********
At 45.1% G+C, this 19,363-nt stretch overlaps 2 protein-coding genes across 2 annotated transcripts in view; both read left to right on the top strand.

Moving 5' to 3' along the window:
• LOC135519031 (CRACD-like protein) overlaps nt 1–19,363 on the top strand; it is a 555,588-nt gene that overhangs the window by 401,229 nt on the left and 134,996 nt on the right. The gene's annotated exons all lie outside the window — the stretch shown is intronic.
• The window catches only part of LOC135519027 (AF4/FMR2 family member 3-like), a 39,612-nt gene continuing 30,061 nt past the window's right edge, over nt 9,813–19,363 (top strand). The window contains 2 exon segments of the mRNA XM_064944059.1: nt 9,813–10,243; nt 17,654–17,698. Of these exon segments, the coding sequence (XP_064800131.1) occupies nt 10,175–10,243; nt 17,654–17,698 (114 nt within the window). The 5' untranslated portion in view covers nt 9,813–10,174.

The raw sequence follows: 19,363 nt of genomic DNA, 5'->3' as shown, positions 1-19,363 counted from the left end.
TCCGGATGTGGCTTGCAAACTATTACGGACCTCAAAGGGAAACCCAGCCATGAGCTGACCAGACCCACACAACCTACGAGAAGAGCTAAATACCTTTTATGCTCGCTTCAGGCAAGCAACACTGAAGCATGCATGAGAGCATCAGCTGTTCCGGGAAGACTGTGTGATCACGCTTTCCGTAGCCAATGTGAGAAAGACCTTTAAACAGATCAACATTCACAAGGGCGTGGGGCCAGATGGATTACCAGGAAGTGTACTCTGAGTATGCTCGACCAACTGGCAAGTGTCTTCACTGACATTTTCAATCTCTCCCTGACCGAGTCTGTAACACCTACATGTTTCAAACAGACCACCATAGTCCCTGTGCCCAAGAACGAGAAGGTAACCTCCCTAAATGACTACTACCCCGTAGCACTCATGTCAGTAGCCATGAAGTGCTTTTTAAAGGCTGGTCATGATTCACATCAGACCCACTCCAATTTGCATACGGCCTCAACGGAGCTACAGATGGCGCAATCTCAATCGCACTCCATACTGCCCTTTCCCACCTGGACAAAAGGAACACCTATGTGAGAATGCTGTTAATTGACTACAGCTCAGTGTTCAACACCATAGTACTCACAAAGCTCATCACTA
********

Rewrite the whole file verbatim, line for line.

At 45.1% G+C, this 19,363-nt stretch overlaps 2 protein-coding genes across 2 annotated transcripts in view; both read left to right on the top strand.

Moving 5' to 3' along the window:
• LOC135519031 (CRACD-like protein) overlaps nt 1–19,363 on the top strand; it is a 555,588-nt gene that overhangs the window by 401,229 nt on the left and 134,996 nt on the right. The gene's annotated exons all lie outside the window — the stretch shown is intronic.
• The window catches only part of LOC135519027 (AF4/FMR2 family member 3-like), a 39,612-nt gene continuing 30,061 nt past the window's right edge, over nt 9,813–19,363 (top strand). The window contains 2 exon segments of the mRNA XM_064944059.1: nt 9,813–10,243; nt 17,654–17,698. Of these exon segments, the coding sequence (XP_064800131.1) occupies nt 10,175–10,243; nt 17,654–17,698 (114 nt within the window). The 5' untranslated portion in view covers nt 9,813–10,174.

The raw sequence follows: 19,363 nt of genomic DNA, 5'->3' as shown, positions 1-19,363 counted from the left end.
TCCGGATGTGGCTTGCAAACTATTACGGACCTCAAAGGGAAACCCAGCCATGAGCTGACCAGACCCACACAACCTACGAGAAGAGCTAAATACCTTTTATGCTCGCTTCAGGCAAGCAACACTGAAGCATGCATGAGAGCATCAGCTGTTCCGGGAAGACTGTGTGATCACGCTTTCCGTAGCCAATGTGAGAAAGACCTTTAAACAGATCAACATTCACAAGGGCGTGGGGCCAGATGGATTACCAGGAAGTGTACTCTGAGTATGCTCGACCAACTGGCAAGTGTCTTCACTGACATTTTCAATCTCTCCCTGACCGAGTCTGTAACACCTACATGTTTCAAACAGACCACCATAGTCCCTGTGCCCAAGAACGAGAAGGTAACCTCCCTAAATGACTACTACCCCGTAGCACTCATGTCAGTAGCCATGAAGTGCTTTTTAAAGGCTGGTCATGATTCACATCAGACCCACTCCAATTTGCATACGGCCTCAACGGAGCTACAGATGGCGCAATCTCAATCGCACTCCATACTGCCCTTTCCCACCTGGACAAAAGGAACACCTATGTGAGAATGCTGTTAATTGACTACAGCTCAGTGTTCAACACCATAGTACTCACAAAGCTCATCACTA